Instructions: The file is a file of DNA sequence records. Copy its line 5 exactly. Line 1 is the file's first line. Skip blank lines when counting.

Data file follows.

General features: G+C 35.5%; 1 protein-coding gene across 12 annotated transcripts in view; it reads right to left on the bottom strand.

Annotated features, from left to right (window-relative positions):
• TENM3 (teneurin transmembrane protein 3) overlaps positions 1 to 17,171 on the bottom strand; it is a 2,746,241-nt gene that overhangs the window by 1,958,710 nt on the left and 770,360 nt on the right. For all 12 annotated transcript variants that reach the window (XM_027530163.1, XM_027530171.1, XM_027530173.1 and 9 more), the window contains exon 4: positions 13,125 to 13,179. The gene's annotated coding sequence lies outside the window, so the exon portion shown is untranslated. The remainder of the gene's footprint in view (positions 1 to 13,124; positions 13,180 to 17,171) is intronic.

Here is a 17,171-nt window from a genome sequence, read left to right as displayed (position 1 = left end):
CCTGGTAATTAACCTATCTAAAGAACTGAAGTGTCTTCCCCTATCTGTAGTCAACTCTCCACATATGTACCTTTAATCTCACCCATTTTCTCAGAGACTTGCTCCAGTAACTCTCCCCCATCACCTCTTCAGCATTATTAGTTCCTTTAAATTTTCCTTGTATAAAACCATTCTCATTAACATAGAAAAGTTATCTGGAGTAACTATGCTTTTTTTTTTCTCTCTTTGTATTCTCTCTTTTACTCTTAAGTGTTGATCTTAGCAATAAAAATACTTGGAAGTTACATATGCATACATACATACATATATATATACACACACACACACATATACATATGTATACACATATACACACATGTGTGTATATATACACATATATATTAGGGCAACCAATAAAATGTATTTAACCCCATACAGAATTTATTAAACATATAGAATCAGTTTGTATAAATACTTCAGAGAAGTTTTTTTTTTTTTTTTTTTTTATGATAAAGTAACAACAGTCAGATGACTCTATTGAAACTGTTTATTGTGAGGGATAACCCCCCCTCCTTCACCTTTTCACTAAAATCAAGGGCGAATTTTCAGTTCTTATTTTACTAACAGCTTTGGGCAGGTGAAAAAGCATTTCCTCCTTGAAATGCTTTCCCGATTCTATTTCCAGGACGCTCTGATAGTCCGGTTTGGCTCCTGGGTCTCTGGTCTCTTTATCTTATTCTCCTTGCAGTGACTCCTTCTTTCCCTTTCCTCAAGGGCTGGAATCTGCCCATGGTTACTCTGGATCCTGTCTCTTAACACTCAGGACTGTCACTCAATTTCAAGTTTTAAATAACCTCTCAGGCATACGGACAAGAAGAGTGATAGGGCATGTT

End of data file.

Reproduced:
CCTGGTAATTAACCTATCTAAAGAACTGAAGTGTCTTCCCCTATCTGTAGTCAACTCTCCACATATGTACCTTTAATCTCACCCATTTTCTCAGAGACTTGCTCCAGTAACTCTCCCCCATCACCTCTTCAGCATTATTAGTTCCTTTAAATTTTCCTTGTATAAAACCATTCTCATTAACATAGAAAAGTTATCTGGAGTAACTATGCTTTTTTTTTTCTCTCTTTGTATTCTCTCTTTTACTCTTAAGTGTTGATCTTAGCAATAAAAATACTTGGAAGTTACATATGCATACATACATACATATATATATACACACACACACACATATACATATGTATACACATATACACACATGTGTGTATATATACACATATATATTAGGGCAACCAATAAAATGTATTTAACCCCATACAGAATTTATTAAACATATAGAATCAGTTTGTATAAATACTTCAGAGAAGTTTTTTTTTTTTTTTTTTTTTATGATAAAGTAACAACAGTCAGATGACTCTATTGAAACTGTTTATTGTGAGGGATAACCCCCCCTCCTTCACCTTTTCACTAAAATCAAGGGCGAATTTTCAGTTCTTATTTTACTAACAGCTTTGGGCAGGTGAAAAAGCATTTCCTCCTTGAAATGCTTTCCCGATTCTATTTCCAGGACGCTCTGATAGTCCGGTTTGGCTCCTGGGTCTCTGGTCTCTTTATCTTATTCTCCTTGCAGTGACTCCTTCTTTCCCTTTCCTCAAGGGCTGGAATCTGCCCATGGTTACTCTGGATCCTGTCTCTTAACACTCAGGACTGTCACTCAATTTCAAGTTTTAAATAACCTCTCAGGCATACGGACAAGAAGAGTGATAGGGCATGTT